enemies by heaping kindness upon them when they are wrathful, and proud, and contentious, and do him wrong, or use provoking words against him, he is not overcome of their evil to imitate them, but he overcometh their evil with his good; ver. 20, 21. If God hath given him more knowledge and abilities than others, he doth not presently set up himself to be admired for it, nor speak disdainfully or contemptuously of those that are not of his mind. But he sheweth the eminency of his wisdom, “with meekness by the works of a good conversation,” and by doing better than the unwiser do; James iïi. 1-13. He is endued with the “wisdom from above, which is first pure, then peaceable, gentle, easy to be entreated, full of mercy and good fruits, without partiality" (or wavering in persecution, as Hammond renders it), and without hypocrisy. And thus the “ fruit of righteousness is sown in peace of them that make peace; James ji. 17, 18. As he is “taught of God to love his brother;" 1 Thess. iv. 9. so that same teaching with experience of the effects assureth him, that they that pretend to be wiser and better than others, when “they have bitter, envious zeal and strife in their hearts, they vainly glory and lie against the truth. This wisdom descendeth not from above, but is earthly, sensual and devilish. For where envying and strise is, there is confusion and every evil work;" James iïi. 14, 15, 16. (Read but the story of the Jewish zealots in Josephus, and the heretical zealots in all ages of the church, and you will perceive the truth of this.) When such quarrelsome spirits are filling the church with contentions, or vexations about their meats and drinks, and days, &c. the Christian indeed understandeth that the kingdom of God consisteth' not of such things as these, but in righteousness and peace, and joy in the Holy Ghost ;” and he that in these things serveth Christ, is acceptable to God, and approved of (wise and sober) men. Therefore he followeth after things, which make for peace, and things wherewith one may edify another : and will not for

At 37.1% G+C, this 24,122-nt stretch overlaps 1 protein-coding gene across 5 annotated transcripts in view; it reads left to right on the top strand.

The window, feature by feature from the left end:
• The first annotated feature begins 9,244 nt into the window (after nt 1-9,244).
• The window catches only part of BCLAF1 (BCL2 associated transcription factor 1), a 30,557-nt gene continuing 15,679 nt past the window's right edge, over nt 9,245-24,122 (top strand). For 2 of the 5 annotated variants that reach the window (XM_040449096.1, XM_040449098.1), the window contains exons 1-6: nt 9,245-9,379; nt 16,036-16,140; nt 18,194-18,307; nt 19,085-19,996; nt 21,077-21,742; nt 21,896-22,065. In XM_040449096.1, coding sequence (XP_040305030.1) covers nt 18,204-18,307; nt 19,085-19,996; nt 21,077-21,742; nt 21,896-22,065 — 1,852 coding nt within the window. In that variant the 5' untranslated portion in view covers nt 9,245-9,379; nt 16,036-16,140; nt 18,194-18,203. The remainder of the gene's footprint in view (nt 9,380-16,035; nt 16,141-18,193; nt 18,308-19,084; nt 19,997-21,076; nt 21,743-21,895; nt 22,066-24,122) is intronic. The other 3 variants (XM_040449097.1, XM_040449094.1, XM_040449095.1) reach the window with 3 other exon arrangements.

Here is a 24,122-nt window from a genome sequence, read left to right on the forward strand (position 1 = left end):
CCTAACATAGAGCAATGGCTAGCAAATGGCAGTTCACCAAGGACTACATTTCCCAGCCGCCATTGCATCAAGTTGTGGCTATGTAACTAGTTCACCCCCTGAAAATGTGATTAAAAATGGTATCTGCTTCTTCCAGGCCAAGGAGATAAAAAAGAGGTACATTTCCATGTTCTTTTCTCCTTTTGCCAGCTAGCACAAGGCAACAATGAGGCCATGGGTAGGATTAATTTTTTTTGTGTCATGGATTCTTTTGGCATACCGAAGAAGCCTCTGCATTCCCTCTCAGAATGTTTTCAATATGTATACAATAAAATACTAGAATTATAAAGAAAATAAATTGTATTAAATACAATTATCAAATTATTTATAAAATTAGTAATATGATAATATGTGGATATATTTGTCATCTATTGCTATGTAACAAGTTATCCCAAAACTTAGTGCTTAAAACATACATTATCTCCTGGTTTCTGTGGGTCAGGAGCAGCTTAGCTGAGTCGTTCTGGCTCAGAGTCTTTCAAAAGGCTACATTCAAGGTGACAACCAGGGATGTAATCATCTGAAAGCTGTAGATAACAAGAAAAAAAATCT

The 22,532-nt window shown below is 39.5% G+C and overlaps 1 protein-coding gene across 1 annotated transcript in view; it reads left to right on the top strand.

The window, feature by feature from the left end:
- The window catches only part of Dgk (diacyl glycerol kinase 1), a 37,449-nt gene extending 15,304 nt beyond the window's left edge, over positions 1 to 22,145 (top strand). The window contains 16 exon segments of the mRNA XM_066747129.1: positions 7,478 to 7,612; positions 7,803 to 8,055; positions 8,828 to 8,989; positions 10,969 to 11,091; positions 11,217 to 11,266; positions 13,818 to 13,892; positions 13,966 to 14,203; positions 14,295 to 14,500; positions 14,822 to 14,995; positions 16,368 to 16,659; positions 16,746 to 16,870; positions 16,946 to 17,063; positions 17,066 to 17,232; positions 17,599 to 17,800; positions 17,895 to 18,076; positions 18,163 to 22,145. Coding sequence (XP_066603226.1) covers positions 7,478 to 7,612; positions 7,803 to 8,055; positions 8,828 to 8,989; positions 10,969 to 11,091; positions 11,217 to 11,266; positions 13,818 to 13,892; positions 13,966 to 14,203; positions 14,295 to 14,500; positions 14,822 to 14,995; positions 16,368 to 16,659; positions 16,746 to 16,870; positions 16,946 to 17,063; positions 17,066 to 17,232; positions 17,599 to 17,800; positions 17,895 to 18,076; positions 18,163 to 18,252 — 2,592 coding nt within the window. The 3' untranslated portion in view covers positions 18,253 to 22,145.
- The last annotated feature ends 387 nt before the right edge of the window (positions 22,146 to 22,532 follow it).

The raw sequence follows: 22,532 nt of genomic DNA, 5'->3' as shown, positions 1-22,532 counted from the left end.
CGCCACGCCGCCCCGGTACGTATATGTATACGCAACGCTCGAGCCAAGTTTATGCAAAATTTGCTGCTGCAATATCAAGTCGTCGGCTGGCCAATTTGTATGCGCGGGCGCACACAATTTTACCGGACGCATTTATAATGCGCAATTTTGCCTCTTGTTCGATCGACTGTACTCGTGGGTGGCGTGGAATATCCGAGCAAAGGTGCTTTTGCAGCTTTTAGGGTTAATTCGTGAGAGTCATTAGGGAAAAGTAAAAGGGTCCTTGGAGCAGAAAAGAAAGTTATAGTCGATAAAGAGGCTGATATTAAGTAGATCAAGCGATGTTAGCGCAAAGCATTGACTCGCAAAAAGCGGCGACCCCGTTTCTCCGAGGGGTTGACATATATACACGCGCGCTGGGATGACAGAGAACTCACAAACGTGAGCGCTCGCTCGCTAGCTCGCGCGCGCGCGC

. meats, &c. destroy the work of God;" Rom. xiv. 17-20. He stayeth not till peace be offered him, or brought home to him, but he followeth peace with all men, as well as holiness ;" Heb. xii. 14. If it fly from him, he pursueth it; if it be denied him he seeketh it, and will not refuse to stoop to the poorest for it, and to beg it of his Vol. II.
inferiors, if it were upon his knees, rather than be denied it, and live an unpeaceable, disquiet life; Psalm xxxiv. 14. For he believeth that "blessed are the peacemakers, for they shall be called the children of God ;” Matt. v. 9.
2. And the weak Christian hath the same spirit, and therefore the love of peace is most predominant in him. But, alas, he is too easily tempted into religious passions, discontents, contentious disputations, quarrelsome and opprobrious words; and bis judgment lamentably darkened and perverted, whenever contentious zeal prevaileth, and passions do perturb the quiet and orderly operations of the soul. He wanteth both the knowledge and the experience, and the mellowness of spirit, which riper Christians have attained; he hath a less degree of charity, and is less acquainted with the mischiefs of unpeaceableness; and therefore it is the common course of young professors, to be easily tempted into unpeaceable ways; and when they have long tried them (if they prove not hypocrites) to come off at last upon experience of the evils of them; and so the young Christians, conjunct with some hypocrites, make up the rigorous, fierce, contentious and vexatious party; and the aged, ripe Christians make up the holy, moderate, healing party, that groan and pray for the Church's peace, and mourn in secret both for the ungodliness and violence which they cannot heal. Yea, the difference is much apparent, in the books and sermons which each of them is best pleased with. The ripe, experienced Christian loveth those sermons that kindle love, and tend to peace; and love such healing books as do parrow differences and tend to reconcile and heal; such as Bishop Hall's Peace-maker, and “Pax terris," and all his writings; and Bishop Davenant's, Bishop Morton's, and Bishop Hall's “ Pacifica. tory Epistles to Duræus,” and “Mr. Burroughs' Irenicon,” Ludov. Crocius, Amyraldus, Junius, Paræus's and many other Irenicons written by foreign divines, to say nothing that are upon single controversies. But the younger, sour, uncharitable Christians are better pleased with such books and sermons, as call them aloud to be very zealous for this or that contested point of doctrine, or for or against some circumstance of worship or church discipline, or about some fashions, or customs, or indifferent things, as if the kingdom of God were in them : Rom. xiv. 1, 2. 15, 16.